How to Find Help

Your mental health needs should guide your selection of therapy options. Consider making your own list of pros and cons to help guide your thinking. Explore some of the resources below to find the right one for your needs.

Resources for Finding Therapy

Open Path Collective

This site offers in-person and online therapy options for those needing financial support.GoodTherapy

Find therapists, mental health centers, and other treatment options through a directory of licensed professionals.NeedyMeds Low-Cost Mental Health Clinics

Search for free, low-cost, and sliding-scale medical clinics with therapists who support individuals with mental health, substance use, and other healthcare needs.Better Help Online Therapy Network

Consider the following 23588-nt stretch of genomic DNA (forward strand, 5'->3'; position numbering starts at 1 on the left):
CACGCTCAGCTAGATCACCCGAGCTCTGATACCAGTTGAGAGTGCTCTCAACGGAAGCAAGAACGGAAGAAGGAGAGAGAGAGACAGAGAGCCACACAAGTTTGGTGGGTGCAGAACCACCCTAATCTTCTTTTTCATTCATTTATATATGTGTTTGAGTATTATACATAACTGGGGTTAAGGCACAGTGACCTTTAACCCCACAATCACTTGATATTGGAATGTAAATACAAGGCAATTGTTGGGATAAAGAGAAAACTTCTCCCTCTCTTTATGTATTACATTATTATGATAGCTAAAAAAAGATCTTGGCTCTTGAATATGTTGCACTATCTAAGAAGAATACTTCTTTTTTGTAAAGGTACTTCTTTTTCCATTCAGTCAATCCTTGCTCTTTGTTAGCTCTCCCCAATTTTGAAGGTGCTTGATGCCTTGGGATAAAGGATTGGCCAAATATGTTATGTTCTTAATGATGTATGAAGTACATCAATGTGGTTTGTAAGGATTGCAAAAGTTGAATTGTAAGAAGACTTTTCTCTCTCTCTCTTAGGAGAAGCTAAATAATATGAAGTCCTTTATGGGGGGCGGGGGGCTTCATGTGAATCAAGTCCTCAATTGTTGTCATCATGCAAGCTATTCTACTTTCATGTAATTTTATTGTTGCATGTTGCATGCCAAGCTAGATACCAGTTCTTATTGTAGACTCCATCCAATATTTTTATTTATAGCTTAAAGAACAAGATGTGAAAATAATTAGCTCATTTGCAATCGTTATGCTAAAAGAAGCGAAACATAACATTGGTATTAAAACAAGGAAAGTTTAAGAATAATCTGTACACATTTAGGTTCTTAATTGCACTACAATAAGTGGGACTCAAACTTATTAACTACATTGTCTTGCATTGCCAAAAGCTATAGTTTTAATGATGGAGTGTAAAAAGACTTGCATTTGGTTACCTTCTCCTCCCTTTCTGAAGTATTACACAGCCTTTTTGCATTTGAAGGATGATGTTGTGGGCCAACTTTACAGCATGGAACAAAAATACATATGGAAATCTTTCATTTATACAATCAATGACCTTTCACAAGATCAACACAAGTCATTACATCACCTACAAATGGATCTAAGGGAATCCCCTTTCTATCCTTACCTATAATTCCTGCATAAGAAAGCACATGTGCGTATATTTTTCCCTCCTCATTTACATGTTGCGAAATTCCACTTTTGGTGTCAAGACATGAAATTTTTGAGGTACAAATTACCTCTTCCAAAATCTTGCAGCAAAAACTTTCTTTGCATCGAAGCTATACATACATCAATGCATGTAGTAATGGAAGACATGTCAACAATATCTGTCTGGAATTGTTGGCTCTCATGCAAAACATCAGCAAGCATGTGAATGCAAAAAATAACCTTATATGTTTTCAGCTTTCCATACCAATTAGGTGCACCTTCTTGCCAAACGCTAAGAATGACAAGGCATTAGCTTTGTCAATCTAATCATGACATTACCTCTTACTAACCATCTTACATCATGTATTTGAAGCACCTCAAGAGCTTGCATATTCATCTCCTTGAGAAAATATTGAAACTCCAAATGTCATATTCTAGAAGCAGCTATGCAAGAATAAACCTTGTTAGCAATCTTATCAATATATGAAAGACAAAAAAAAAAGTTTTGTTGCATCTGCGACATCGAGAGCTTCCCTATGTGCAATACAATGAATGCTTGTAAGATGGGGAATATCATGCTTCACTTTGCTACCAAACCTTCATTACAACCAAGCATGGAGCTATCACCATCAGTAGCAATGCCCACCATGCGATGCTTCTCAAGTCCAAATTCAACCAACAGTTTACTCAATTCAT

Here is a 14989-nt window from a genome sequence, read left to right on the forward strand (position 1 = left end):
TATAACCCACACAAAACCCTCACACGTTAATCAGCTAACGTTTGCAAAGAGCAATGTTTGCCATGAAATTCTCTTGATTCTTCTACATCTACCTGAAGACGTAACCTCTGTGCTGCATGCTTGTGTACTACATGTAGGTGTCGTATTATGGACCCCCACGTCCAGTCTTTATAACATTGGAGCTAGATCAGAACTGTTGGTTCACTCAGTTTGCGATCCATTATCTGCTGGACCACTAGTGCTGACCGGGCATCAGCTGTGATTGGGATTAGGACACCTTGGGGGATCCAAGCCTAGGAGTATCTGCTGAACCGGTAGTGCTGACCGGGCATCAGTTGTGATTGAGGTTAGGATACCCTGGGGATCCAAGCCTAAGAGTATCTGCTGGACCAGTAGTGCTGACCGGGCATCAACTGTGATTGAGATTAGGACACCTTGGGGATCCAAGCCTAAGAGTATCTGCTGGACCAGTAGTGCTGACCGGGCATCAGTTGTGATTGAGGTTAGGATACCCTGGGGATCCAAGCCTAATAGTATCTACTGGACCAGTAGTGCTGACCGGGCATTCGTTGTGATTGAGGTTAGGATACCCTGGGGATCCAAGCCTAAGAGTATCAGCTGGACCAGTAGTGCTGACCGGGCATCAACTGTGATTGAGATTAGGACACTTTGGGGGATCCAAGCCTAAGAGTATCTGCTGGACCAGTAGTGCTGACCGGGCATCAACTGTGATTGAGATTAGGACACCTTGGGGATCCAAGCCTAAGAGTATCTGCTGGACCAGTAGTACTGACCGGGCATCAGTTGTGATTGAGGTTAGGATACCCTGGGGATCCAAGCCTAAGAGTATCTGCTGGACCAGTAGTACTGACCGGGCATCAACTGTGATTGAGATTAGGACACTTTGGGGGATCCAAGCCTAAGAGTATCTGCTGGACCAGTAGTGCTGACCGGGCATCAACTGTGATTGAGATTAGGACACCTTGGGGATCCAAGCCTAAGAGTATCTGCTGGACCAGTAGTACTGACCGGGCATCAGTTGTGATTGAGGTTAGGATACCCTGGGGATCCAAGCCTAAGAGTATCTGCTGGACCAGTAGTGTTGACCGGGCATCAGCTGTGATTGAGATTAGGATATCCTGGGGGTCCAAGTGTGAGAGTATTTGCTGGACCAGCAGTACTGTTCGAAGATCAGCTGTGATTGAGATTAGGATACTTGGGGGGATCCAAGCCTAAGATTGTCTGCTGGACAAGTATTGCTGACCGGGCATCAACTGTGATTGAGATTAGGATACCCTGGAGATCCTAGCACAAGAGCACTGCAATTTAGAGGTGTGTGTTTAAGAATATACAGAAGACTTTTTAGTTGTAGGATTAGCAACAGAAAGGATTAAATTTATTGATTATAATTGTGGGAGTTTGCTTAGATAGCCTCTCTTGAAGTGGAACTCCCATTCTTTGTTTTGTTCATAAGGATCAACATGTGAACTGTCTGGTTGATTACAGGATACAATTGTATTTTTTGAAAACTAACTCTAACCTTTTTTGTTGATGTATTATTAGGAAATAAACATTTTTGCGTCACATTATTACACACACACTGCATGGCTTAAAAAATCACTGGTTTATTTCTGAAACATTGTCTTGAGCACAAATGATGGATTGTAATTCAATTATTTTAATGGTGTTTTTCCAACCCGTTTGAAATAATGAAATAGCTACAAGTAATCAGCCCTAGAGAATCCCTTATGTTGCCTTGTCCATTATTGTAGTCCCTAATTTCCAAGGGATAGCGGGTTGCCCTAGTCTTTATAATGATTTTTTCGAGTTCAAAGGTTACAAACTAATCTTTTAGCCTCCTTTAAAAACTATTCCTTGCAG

Licensed therapists are available for virtual therapy mental health support.Give an Hour

Volunteer mental health professionals offer free services to military veterans, people affected by natural disasters, and those affected by COVID-19.Substance Abuse and Mental Health Services Administration

Search a database of mental health providers treating substance use issues and mental health needs.U.S. Department of Health and Human Services

Government-funded health centers provide low-cost therapy options for patients with and without insurance.Allwell Behavioral Health Services

Telehealth options are available for emergency care, ongoing therapy, and additional support services.Psychology Today Therapist Search

Find a therapist offering online and in-person therapeutic support across the country.

This article was supplied by Psychology.org.

How to talk about transgender issues

So how do we talk about transgender issues (even if you're not transgender)? There are three main things to remember when discussing transgender issues today, so before getting into the meat and potatoes of it all, let's keep these things in mind:

  1. It is not a political discussion, it is a human rights discussion.